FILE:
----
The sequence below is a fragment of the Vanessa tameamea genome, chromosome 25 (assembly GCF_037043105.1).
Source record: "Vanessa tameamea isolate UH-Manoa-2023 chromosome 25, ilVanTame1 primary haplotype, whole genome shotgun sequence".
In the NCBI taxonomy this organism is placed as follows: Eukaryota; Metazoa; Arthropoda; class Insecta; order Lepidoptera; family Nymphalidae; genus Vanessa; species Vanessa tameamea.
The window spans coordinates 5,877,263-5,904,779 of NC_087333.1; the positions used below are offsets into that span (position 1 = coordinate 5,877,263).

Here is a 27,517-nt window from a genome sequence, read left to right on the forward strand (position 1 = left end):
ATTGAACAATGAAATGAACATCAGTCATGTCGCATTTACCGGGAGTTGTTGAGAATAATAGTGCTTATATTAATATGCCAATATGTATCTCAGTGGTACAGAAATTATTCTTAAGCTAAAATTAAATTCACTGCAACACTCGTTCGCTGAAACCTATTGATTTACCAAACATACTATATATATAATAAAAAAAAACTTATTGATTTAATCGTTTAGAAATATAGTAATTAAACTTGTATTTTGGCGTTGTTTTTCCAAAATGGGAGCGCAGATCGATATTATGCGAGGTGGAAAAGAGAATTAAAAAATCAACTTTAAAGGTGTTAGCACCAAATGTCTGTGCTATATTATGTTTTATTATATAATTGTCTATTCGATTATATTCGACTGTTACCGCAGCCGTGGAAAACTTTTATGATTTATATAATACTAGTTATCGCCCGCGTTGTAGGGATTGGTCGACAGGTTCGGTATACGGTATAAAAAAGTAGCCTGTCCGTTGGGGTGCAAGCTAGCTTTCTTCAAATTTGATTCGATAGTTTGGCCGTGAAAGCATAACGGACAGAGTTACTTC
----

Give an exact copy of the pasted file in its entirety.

The sequence below is a fragment of the Vanessa tameamea genome, chromosome 25 (assembly GCF_037043105.1).
Source record: "Vanessa tameamea isolate UH-Manoa-2023 chromosome 25, ilVanTame1 primary haplotype, whole genome shotgun sequence".
In the NCBI taxonomy this organism is placed as follows: Eukaryota; Metazoa; Arthropoda; class Insecta; order Lepidoptera; family Nymphalidae; genus Vanessa; species Vanessa tameamea.
The window spans coordinates 5,877,263-5,904,779 of NC_087333.1; the positions used below are offsets into that span (position 1 = coordinate 5,877,263).

Here is a 27,517-nt window from a genome sequence, read left to right on the forward strand (position 1 = left end):
ATTGAACAATGAAATGAACATCAGTCATGTCGCATTTACCGGGAGTTGTTGAGAATAATAGTGCTTATATTAATATGCCAATATGTATCTCAGTGGTACAGAAATTATTCTTAAGCTAAAATTAAATTCACTGCAACACTCGTTCGCTGAAACCTATTGATTTACCAAACATACTATATATATAATAAAAAAAAACTTATTGATTTAATCGTTTAGAAATATAGTAATTAAACTTGTATTTTGGCGTTGTTTTTCCAAAATGGGAGCGCAGATCGATATTATGCGAGGTGGAAAAGAGAATTAAAAAATCAACTTTAAAGGTGTTAGCACCAAATGTCTGTGCTATATTATGTTTTATTATATAATTGTCTATTCGATTATATTCGACTGTTACCGCAGCCGTGGAAAACTTTTATGATTTATATAATACTAGTTATCGCCCGCGTTGTAGGGATTGGTCGACAGGTTCGGTATACGGTATAAAAAAGTAGCCTGTCCGTTGGGGTGCAAGCTAGCTTTCTTCAAATTTGATTCGATAGTTTGGCCGTGAAAGCATAACGGACAGAGTTACTTC